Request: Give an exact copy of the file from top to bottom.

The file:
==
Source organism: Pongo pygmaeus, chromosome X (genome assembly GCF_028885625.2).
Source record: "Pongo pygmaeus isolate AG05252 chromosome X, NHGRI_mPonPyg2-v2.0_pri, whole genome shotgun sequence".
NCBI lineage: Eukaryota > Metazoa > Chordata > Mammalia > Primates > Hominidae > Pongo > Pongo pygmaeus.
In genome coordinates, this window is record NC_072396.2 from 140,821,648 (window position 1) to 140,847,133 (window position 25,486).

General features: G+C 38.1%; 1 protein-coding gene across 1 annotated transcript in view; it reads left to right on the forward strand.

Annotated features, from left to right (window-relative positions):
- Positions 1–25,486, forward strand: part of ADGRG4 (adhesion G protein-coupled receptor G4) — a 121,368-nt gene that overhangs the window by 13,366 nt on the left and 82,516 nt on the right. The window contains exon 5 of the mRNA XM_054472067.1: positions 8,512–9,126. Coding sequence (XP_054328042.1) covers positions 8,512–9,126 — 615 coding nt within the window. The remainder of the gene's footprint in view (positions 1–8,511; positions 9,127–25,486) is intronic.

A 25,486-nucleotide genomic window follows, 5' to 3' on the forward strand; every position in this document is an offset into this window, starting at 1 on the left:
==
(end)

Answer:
Source organism: Pongo pygmaeus, chromosome X (genome assembly GCF_028885625.2).
Source record: "Pongo pygmaeus isolate AG05252 chromosome X, NHGRI_mPonPyg2-v2.0_pri, whole genome shotgun sequence".
NCBI lineage: Eukaryota > Metazoa > Chordata > Mammalia > Primates > Hominidae > Pongo > Pongo pygmaeus.
In genome coordinates, this window is record NC_072396.2 from 140,821,648 (window position 1) to 140,847,133 (window position 25,486).

General features: G+C 38.1%; 1 protein-coding gene across 1 annotated transcript in view; it reads left to right on the forward strand.

Annotated features, from left to right (window-relative positions):
- Positions 1–25,486, forward strand: part of ADGRG4 (adhesion G protein-coupled receptor G4) — a 121,368-nt gene that overhangs the window by 13,366 nt on the left and 82,516 nt on the right. The window contains exon 5 of the mRNA XM_054472067.1: positions 8,512–9,126. Coding sequence (XP_054328042.1) covers positions 8,512–9,126 — 615 coding nt within the window. The remainder of the gene's footprint in view (positions 1–8,511; positions 9,127–25,486) is intronic.

A 25,486-nucleotide genomic window follows, 5' to 3' on the forward strand; every position in this document is an offset into this window, starting at 1 on the left: